Oh, you didn’t think we were done, did you? There may have been a time when two great-big posts would be enough to cover all the books in the atheist literature. But this is the 21st century, and we’ve been a prolific bunch o’ heathens. Why, we even have parenting books, and books for teenagers, and what religion does to the kiddies. Even after all this, we’ll have barely scratched the surface, but at least we’ll have a nice little list we may even check twice.
Ready for more? Let’s go!
Table of Contents:
Breaking Their Will: Shedding Light on Religious Child Maltreatment by Janet Heimlich
This is a thorough look at religious child abuse and mistreatment in America. None of the three major Abrahamic faiths are spared, as none of them spare children. Janet Heimlich has thoroughly investigated and documented the abuse going on within authoritarian religious cultures, and what she’s found will chill you. Her book explores how certain interpretations of holy texts can aid and abet harmful treatment. She covers physical abuse (including corporal punishment), emotional abuse (including religious spurning), sexual abuse (including how religious communities close ranks against abuse victims), and medical neglect (such as that caused by a belief in Christian Science). This is a thorough exploration of the ways that religion can create fertile ground for abuse, and forces us to acknowledge that it happens here in America, in churches that aren’t considered cults, to thousands of children every day.
The Good News Club: The Christian Right’s Stealth Assault on America’s Children by Katherine Stewart
Katherine Stewart’s book is a terrifying exposé of a Christian group’s attempt to brainwash public school children. Talk about your basic wolves in sheep’s clothing: The Good News Club is very sly about who and what they really are. And it’s not just them: religion saturates our public school system, despite the shrieks of the godly that God’s been kicked out of the schoolhouse. Are you ready to be horrified at how sectarian religious groups are busy trying to convert the kids? Time for you to read this book.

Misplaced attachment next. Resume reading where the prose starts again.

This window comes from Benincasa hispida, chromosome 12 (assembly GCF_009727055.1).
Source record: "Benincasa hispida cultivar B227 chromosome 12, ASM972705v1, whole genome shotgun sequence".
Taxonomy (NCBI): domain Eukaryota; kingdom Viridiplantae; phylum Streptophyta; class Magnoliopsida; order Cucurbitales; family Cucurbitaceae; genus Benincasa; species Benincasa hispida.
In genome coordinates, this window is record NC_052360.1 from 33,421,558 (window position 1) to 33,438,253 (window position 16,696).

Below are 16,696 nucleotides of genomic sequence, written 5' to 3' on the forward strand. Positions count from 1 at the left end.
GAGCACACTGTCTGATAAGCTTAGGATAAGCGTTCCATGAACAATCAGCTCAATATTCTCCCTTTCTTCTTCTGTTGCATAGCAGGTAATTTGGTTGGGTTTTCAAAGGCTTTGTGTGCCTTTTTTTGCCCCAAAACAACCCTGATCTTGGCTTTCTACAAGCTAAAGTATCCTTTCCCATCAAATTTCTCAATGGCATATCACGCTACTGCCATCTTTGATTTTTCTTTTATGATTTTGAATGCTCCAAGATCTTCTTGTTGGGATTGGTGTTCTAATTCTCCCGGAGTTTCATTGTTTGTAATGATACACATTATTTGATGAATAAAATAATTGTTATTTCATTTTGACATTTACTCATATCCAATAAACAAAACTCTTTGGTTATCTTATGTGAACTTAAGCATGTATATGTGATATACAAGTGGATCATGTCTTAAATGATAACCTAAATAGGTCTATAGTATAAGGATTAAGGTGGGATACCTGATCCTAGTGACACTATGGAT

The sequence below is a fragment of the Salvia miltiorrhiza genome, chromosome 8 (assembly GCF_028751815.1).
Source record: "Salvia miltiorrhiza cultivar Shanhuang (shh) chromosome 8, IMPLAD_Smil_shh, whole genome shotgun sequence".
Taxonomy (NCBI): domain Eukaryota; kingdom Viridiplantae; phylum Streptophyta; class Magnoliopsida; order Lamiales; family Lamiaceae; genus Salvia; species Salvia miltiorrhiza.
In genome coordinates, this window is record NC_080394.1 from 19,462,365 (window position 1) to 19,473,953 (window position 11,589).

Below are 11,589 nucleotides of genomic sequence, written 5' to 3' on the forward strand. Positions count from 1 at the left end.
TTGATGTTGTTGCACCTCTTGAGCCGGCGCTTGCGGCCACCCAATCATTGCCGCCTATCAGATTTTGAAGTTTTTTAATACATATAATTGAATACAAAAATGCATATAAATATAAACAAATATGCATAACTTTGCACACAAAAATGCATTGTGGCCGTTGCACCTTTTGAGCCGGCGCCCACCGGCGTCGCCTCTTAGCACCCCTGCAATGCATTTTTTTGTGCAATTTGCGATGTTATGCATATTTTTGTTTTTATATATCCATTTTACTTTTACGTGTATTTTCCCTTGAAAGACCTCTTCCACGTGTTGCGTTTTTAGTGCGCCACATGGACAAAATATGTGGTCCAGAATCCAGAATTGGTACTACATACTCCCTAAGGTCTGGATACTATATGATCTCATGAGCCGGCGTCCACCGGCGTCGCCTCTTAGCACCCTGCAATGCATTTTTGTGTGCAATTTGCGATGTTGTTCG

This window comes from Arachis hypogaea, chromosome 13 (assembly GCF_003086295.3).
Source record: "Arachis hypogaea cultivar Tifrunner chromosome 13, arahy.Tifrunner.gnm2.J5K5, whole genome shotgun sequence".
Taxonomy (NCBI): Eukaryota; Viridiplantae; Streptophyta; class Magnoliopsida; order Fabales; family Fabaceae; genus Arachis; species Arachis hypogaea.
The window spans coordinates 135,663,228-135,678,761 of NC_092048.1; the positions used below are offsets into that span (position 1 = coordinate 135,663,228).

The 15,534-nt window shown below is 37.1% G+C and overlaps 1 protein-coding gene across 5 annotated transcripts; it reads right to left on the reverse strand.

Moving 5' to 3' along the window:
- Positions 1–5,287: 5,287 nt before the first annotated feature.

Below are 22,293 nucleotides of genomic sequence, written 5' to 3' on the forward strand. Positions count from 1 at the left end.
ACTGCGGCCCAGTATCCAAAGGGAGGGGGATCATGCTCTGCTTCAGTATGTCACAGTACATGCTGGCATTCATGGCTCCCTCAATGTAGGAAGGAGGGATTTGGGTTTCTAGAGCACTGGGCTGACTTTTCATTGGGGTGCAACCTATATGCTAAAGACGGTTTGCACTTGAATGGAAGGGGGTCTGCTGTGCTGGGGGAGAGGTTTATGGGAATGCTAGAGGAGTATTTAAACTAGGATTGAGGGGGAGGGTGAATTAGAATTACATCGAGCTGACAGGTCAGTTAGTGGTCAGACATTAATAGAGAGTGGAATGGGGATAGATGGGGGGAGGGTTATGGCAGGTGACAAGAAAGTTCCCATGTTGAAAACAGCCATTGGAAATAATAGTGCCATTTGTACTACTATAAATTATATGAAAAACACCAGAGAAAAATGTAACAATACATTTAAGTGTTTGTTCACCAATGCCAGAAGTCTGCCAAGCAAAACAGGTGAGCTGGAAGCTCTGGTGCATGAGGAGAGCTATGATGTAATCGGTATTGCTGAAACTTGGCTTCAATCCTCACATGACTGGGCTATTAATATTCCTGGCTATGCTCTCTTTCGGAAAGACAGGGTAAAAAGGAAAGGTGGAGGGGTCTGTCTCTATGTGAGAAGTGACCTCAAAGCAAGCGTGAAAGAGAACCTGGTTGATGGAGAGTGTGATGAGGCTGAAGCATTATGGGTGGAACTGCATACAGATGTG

Enter the bizarre world of the evangelical Christian mania for adopting children. Kathryn Joyce investigates those parents and churches who’ve been bitten by the adoption bug, and reveals how their good intentions have fueled child trafficking, exploitation of the poor and the desperate, and increased the coercive pressure on pregnant women to give their babies up for adoption rather than abort. Fraudulent orphans have been created by greedy agencies in order to trade kids for cash. Families are adopting more children than they can care for. They’re an extreme manifestation of the problems affecting the adoption industry.
Parenting Beyond Belief edited by Dale McGowan.
Within, you will find a plethora of essays on raising kids in secular households, covering such topics as holidays and celebrations, morality, values, death, questioning, community, and much more. It’s there to support parents who’ve decided to bring their kids up without religion, and does a great job of it. If you know freethinkers who need a parental assist, slide a copy under the tree for ’em.
Raising Freethinkers edited by Dale McGowan, Molleen Matsumura, Amanda Metskas and Jan Devor
This is the other book to give to freethinking parents. Got questions? It’s got answers. It’s also got activities and resources, practical tips, advice on best practices, and all sorts of things to make this parenting without religion gig a bit easier.
Maybe Yes, Maybe No: A Guide for Young Skeptics by Dan Barker
This is a charming little book for budding skeptics. Our heroine, Andrea, has to solve a ghostly mystery by “asking questions, discovering facts, and thinking critically.” Andrea’s a skeptic, and uses her mad skeptic skillz to get to the bottom of things. This is a great book for teaching healthy skepticism, encouraging deep thought, and showing kids how to question.
Did you know that bacon can be a pivotal moment in the journey from religion to atheism? Have you ever seen it as the most controversial thing? It was for our protagonist. This is Alom Shaha’s story of breaking free of faith, wherein school lunches lead to the rejection of religion – okay, just a bit. Mostly autobiographical, it shows how a kid can question and lead a life without any gods.
You may notice this list is rather shorter than the last. This is because I’m not a parent and don’t know much about what’s out there for atheist kids. Leave your favorite titles in the comments, and they could make the list next year!